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Six-String Creation: The Derek Trucks Band

Trucks plays at NPR's Washington, D.C. studio.
Burke Hunn, NPR
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Trucks plays at NPR's Washington, D.C. studio.

Aboriginal legend holds that the world came into existence via songs sung by ancestral creators. The concept wraps together history, family and music in one creation myth.

It's an idea whose appeal seems natural to Derek Trucks, who has performed alongside his uncle in the Allman Brothers Band for six years and has a young son with wife and fellow musician Susan Tedeschi.

Trucks, who began playing guitar as a boy, was tapped at age 20 to take the place of late guitarist Duane Allman in the Allman Brothers Band. Since then, he has built a reputation as "the most awe-inspiring electric slide guitar player performing today," according to a recent assessment by The Wall Street Journal.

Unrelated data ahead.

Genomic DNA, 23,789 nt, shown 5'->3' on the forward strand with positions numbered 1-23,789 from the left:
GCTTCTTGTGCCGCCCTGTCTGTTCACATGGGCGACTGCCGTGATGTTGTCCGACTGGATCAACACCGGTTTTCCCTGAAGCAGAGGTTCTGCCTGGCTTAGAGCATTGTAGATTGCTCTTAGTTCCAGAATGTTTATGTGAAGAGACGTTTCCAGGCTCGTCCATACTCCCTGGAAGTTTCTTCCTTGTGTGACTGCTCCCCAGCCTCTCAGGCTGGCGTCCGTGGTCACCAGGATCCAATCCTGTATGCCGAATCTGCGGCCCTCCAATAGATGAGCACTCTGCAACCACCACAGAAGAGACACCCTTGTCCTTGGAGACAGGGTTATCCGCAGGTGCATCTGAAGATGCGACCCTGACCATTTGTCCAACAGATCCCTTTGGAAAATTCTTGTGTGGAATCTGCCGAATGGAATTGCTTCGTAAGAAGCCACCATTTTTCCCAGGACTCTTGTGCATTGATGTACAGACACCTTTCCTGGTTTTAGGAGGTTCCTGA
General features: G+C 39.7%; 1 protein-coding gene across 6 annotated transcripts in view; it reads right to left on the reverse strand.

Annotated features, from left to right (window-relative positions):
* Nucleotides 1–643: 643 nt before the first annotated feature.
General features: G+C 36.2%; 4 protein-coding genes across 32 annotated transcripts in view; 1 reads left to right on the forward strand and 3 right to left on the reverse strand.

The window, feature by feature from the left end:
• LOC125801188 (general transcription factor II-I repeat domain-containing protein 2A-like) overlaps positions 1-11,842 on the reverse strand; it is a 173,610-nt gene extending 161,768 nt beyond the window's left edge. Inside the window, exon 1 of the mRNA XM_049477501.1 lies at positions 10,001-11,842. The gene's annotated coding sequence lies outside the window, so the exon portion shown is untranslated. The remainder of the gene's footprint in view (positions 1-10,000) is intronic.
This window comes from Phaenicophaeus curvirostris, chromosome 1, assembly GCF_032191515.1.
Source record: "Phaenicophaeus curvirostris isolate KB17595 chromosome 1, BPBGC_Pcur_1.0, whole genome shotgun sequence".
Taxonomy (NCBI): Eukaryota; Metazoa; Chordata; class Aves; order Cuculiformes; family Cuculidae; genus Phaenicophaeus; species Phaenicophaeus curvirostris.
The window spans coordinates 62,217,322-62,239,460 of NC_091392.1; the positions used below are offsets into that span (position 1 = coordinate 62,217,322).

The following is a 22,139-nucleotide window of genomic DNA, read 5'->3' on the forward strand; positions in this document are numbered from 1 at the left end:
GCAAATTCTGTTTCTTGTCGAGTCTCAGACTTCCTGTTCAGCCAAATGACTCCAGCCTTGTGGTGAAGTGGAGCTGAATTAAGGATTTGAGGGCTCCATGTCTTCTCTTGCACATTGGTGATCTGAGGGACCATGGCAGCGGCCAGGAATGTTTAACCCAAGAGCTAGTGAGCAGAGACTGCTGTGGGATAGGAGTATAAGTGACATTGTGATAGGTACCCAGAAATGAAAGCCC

Now, he is drawing together influences and players from various corners of the world on his latest studio album. His five-man band, which Trucks has called "a fascinating mix of humanity," incorporates flute, congas and a penchant for expansive live performances.

Songlines' pathways traverse material from Nusrat Fateh Ali Khan, Toots Hibbert, and Trucks' own compositions. Trucks joins Linda Wertheimer to talk and play songs from the album, the band's first studio recording in four years.

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